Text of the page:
An affiliate of American Express Co. gained approval for a payments license from Beijing to begin building a payments network and settle card charges.
American Express (AmEx) is the first foreign company to obtain approval for such a license from the People’s Bank of China.
Given the structure of the Chinese payments industry, the approval may, in fact, be little more than an empty gesture to gain political capital ahead of a planned meeting between Chinese Communist Party leader Xi Jinping and President Donald Trump at the G20 summit later this month.
With the approval, Express (Hangzhou) Technology Services Co., a joint-venture between AmEx and Chinese fintech company LianLian, will operate a credit card-payment network that will allow AmEx-branded cards to be used, cleared, and settled domestically. AmEx will earn a fee on such charges, which will be accretive to revenue should the venture prove profitable.
The decision shows that China is bowing, at least nominally, to pressure by the Trump administration. Trump has been critical of China’s financial services industry, which is largely closed to foreign competition.
Six years ago, the World Trade Organization ruled that China discriminated against foreign card issuers. But little progress had been made on opening the industry.
A subsidiary of California-based Visa Inc. also submitted an application for payments license last year, but hasn’t yet obtained approval from the Chinese regime.
Big Potential, but Small Chance of Success
Allowing AmEx—and potentially Visa—to operate in China makes positive headlines, but neither company should be expected to become a major player in the Chinese payments space.
The Chinese credit-card sector is currently a monopoly dominated by state-owned China UnionPay, which controls more than 90 percent of the market. There is little incentive for most Chinese consumers to switch to another card issuer.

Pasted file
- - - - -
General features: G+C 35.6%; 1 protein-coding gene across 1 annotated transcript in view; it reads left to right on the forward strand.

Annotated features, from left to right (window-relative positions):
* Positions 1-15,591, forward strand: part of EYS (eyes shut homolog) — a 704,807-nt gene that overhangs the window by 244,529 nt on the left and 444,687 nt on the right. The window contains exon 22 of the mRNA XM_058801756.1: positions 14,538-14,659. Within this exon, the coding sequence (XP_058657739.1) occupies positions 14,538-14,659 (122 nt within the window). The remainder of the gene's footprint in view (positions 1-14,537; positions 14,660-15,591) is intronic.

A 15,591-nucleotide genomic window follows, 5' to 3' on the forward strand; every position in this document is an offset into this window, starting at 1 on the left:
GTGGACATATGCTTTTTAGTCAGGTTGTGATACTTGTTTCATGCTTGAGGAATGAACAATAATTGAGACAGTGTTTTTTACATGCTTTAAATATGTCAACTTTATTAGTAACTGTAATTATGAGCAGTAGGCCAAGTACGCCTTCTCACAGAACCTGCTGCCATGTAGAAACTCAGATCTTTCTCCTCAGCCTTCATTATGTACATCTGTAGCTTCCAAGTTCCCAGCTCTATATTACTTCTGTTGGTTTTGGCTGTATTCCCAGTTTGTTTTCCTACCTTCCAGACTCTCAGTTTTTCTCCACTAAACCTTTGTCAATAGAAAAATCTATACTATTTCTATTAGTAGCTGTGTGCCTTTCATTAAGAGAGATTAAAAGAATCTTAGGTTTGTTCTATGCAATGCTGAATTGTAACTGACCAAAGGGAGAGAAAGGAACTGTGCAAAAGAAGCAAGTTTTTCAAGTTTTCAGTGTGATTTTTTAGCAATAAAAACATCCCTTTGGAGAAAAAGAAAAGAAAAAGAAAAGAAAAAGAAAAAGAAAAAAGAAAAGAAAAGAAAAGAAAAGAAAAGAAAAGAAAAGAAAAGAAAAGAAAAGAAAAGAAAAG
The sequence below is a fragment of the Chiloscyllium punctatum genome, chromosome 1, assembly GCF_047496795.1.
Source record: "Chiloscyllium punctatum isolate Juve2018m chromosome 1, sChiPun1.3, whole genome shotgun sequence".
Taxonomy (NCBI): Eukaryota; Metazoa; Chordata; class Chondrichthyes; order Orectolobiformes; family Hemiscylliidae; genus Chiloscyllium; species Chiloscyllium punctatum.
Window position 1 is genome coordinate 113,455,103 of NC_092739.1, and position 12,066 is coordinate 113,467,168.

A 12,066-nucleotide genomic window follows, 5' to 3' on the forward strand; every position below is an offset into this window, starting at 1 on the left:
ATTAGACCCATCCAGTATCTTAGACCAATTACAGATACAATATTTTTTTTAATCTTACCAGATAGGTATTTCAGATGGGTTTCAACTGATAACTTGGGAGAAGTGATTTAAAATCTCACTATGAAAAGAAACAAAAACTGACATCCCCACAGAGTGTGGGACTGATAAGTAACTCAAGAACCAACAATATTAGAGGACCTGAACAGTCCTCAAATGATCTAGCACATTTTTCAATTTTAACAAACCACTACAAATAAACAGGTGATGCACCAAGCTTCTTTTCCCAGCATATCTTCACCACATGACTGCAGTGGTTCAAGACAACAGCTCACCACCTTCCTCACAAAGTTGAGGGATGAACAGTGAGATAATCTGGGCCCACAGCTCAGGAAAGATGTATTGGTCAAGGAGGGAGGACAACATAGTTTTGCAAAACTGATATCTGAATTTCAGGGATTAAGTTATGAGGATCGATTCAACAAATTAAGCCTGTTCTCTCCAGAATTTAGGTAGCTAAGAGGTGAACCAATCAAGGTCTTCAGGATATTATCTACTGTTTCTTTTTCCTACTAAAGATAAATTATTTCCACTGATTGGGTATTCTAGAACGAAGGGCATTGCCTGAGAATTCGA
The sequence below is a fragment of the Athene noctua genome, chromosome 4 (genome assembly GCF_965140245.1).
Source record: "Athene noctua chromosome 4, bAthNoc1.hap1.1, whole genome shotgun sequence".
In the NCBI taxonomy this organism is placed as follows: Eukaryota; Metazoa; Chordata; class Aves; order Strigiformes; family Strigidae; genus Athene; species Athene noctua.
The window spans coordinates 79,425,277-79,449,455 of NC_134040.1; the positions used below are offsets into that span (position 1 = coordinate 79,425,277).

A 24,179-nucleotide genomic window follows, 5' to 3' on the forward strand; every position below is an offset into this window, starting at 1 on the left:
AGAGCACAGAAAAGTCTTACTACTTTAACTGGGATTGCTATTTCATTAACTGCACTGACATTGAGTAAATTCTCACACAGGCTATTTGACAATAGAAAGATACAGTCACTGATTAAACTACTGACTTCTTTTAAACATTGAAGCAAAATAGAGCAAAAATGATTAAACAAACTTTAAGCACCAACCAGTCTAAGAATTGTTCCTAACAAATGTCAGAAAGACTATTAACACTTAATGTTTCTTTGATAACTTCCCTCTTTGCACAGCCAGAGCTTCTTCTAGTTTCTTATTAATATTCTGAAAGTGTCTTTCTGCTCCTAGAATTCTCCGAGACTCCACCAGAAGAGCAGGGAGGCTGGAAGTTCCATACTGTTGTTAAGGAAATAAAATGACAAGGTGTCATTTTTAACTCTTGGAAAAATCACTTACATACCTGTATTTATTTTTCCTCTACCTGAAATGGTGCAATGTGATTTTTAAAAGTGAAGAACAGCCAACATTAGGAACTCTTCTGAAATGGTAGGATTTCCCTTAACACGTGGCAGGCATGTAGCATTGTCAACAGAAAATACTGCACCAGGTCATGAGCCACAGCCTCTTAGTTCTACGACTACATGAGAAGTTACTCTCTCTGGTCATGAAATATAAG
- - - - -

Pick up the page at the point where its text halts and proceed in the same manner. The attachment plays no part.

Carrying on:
Another challenge facing new card entrants is its usage rate—charging purchases to a card isn’t prevalent among Chinese consumers. Unlike in the United States, where “plastic” has been used since the 1970s, Chinese consumers have only recently graduated from using cash exclusively.
Most consumers have skipped adoption of credit cards in favor of mobile payments.
“China has leapfrogged checks and cards … and gone straight from cash to mobile,” said Neil Shah, a research director at Counterpoint Research in Mumbai, according to American Banker magazine.
Tencent’s WeChat Pay and Alibaba’s Alipay hold dominant positions in the mobile payments sector—with a combined 90 percent market share during 2017. EMarketer forecasts that 525 million people in China will use mobile payments this year, or 45.2 percent of the population.
“Mobile payment use has also been hastened by the widespread adoption of QR codes in China, which lower the cost barrier for merchants and make processing transactions dead simple for shoppers,” said eMarketer senior analyst Rahul Chadha.
The QR code is a diagram unique to the individual and is linked to his or her mobile wallet. At checkout, the mobile phone will display the QR code for the merchant to scan.
The reverse also works. Merchants who don’t have a modern point-of-sale system can simply print out its own QR code and stick it somewhere near the register. The customer will take out his or her mobile phone and snap a photo of the merchant’s QR code to make a payment to the merchant.
Security issues aside, it’s quick, simple, and low-cost for the merchant. The convenience of mobile payments makes credit card processing—which is slow and costs merchants 2 and 3 percent of the transaction price in the United States—an unattractive solution.
One area AmEx can establish a beachhead in is cross-border transactions. While a fair amount of merchants in major U.S. cities accept China UnionPay, most Chinese tourists elect to pay cash for purchases abroad.
Going forward, Chinese residents fond of shopping and traveling abroad can carry their AmEx-branded cards and conveniently and securely transact like a local. Millions of Chinese people travel abroad annually, spending an average of 7,300 yuan ($1,050) per trip, according to mainland China-based Travel Weekly China.
Even if AmEx and other U.S. card issuers can grab a portion of those charges, it’s only a small consolation prize.